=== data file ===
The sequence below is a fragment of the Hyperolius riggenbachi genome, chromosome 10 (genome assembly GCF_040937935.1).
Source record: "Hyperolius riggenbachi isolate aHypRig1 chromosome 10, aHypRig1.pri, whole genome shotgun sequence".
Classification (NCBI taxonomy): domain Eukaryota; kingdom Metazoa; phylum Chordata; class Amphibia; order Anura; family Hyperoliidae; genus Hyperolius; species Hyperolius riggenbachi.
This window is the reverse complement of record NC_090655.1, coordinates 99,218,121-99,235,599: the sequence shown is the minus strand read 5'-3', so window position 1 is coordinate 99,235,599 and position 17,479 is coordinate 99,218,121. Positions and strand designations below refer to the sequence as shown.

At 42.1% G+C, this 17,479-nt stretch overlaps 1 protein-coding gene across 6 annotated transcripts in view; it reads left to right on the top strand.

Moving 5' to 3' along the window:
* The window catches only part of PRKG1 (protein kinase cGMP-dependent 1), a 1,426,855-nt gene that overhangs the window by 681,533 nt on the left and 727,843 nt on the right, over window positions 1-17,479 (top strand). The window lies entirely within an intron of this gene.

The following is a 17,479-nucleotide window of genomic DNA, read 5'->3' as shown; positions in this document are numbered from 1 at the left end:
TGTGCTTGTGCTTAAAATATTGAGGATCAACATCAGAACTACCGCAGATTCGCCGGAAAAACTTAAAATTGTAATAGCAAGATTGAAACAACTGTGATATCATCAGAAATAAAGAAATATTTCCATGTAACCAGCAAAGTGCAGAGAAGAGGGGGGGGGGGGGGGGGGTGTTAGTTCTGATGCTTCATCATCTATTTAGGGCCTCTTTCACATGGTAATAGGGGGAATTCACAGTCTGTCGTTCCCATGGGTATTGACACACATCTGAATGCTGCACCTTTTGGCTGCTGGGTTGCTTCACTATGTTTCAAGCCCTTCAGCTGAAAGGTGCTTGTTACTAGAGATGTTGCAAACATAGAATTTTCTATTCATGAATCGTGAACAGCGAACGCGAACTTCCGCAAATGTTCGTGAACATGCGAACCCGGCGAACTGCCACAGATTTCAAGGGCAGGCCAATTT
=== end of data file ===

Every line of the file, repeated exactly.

The sequence below is a fragment of the Hyperolius riggenbachi genome, chromosome 10 (genome assembly GCF_040937935.1).
Source record: "Hyperolius riggenbachi isolate aHypRig1 chromosome 10, aHypRig1.pri, whole genome shotgun sequence".
Classification (NCBI taxonomy): domain Eukaryota; kingdom Metazoa; phylum Chordata; class Amphibia; order Anura; family Hyperoliidae; genus Hyperolius; species Hyperolius riggenbachi.
This window is the reverse complement of record NC_090655.1, coordinates 99,218,121-99,235,599: the sequence shown is the minus strand read 5'-3', so window position 1 is coordinate 99,235,599 and position 17,479 is coordinate 99,218,121. Positions and strand designations below refer to the sequence as shown.

At 42.1% G+C, this 17,479-nt stretch overlaps 1 protein-coding gene across 6 annotated transcripts in view; it reads left to right on the top strand.

Moving 5' to 3' along the window:
* The window catches only part of PRKG1 (protein kinase cGMP-dependent 1), a 1,426,855-nt gene that overhangs the window by 681,533 nt on the left and 727,843 nt on the right, over window positions 1-17,479 (top strand). The window lies entirely within an intron of this gene.

The following is a 17,479-nucleotide window of genomic DNA, read 5'->3' as shown; positions in this document are numbered from 1 at the left end:
TGTGCTTGTGCTTAAAATATTGAGGATCAACATCAGAACTACCGCAGATTCGCCGGAAAAACTTAAAATTGTAATAGCAAGATTGAAACAACTGTGATATCATCAGAAATAAAGAAATATTTCCATGTAACCAGCAAAGTGCAGAGAAGAGGGGGGGGGGGGGGGGGGTGTTAGTTCTGATGCTTCATCATCTATTTAGGGCCTCTTTCACATGGTAATAGGGGGAATTCACAGTCTGTCGTTCCCATGGGTATTGACACACATCTGAATGCTGCACCTTTTGGCTGCTGGGTTGCTTCACTATGTTTCAAGCCCTTCAGCTGAAAGGTGCTTGTTACTAGAGATGTTGCAAACATAGAATTTTCTATTCATGAATCGTGAACAGCGAACGCGAACTTCCGCAAATGTTCGTGAACATGCGAACCCGGCGAACTGCCACAGATTTCAAGGGCAGGCCAATTT